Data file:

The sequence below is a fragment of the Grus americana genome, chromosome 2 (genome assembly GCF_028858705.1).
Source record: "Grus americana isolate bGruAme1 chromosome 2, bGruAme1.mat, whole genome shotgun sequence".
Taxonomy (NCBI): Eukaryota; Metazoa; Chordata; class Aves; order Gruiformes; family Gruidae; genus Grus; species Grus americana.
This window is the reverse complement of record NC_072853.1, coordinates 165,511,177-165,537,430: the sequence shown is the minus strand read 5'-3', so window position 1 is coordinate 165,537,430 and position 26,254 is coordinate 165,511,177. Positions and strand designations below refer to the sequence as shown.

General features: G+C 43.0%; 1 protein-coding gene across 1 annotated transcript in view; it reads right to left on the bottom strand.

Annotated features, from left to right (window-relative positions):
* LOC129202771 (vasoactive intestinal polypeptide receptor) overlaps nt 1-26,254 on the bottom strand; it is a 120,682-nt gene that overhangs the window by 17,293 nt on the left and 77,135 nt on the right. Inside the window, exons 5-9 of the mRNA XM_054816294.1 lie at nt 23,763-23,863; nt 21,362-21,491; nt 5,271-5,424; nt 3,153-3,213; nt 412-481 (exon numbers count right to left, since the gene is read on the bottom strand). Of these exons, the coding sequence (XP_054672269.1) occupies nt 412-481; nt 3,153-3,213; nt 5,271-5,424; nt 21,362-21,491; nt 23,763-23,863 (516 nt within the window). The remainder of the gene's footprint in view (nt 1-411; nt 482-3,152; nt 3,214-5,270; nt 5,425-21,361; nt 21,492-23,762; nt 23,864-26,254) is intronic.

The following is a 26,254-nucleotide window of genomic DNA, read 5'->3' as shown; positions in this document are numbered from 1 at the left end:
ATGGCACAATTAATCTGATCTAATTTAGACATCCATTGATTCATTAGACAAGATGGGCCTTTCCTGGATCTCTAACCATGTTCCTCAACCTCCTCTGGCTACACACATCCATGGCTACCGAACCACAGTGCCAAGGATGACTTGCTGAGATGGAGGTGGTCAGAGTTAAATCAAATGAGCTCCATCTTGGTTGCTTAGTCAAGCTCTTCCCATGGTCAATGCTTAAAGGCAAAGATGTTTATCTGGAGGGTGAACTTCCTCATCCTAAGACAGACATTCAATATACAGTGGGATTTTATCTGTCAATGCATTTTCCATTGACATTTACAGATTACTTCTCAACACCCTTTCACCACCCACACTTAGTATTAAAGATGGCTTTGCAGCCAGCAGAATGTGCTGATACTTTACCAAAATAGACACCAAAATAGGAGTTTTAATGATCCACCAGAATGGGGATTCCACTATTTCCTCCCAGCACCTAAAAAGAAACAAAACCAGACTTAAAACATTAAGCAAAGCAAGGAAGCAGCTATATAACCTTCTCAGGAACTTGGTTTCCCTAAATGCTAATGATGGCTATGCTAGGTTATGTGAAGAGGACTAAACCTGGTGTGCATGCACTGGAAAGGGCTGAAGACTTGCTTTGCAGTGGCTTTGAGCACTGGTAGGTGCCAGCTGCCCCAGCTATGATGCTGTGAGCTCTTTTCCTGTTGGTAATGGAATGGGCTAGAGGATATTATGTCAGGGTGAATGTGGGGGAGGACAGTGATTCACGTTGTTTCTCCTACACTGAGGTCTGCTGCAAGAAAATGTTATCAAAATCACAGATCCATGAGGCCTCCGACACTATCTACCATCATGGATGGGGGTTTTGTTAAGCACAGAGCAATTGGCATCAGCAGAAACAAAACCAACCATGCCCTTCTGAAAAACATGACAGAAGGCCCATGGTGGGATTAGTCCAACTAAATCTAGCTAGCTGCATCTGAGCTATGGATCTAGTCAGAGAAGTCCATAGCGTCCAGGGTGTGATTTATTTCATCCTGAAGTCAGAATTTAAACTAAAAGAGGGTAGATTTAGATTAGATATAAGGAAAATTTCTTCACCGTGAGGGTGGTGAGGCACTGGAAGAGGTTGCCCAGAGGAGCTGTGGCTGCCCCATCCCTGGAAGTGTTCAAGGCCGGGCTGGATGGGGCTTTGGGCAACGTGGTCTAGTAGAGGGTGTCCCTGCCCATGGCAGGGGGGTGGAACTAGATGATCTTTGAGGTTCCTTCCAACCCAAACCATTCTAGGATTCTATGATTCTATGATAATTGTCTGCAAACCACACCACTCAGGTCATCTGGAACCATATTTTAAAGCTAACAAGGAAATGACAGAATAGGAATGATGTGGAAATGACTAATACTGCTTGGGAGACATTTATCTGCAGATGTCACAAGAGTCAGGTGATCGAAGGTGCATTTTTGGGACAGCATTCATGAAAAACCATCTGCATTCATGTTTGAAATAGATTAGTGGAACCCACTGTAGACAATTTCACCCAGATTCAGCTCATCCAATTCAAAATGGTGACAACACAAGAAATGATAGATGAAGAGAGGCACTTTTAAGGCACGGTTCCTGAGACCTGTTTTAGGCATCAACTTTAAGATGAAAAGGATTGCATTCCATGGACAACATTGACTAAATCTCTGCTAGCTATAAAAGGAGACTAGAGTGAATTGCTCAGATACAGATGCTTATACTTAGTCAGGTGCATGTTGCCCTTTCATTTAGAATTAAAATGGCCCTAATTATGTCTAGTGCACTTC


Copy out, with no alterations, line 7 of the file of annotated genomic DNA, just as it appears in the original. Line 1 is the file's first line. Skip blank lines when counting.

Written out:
* LOC129202771 (vasoactive intestinal polypeptide receptor) overlaps nt 1-26,254 on the bottom strand; it is a 120,682-nt gene that overhangs the window by 17,293 nt on the left and 77,135 nt on the right. Inside the window, exons 5-9 of the mRNA XM_054816294.1 lie at nt 23,763-23,863; nt 21,362-21,491; nt 5,271-5,424; nt 3,153-3,213; nt 412-481 (exon numbers count right to left, since the gene is read on the bottom strand). Of these exons, the coding sequence (XP_054672269.1) occupies nt 412-481; nt 3,153-3,213; nt 5,271-5,424; nt 21,362-21,491; nt 23,763-23,863 (516 nt within the window). The remainder of the gene's footprint in view (nt 1-411; nt 482-3,152; nt 3,214-5,270; nt 5,425-21,361; nt 21,492-23,762; nt 23,864-26,254) is intronic.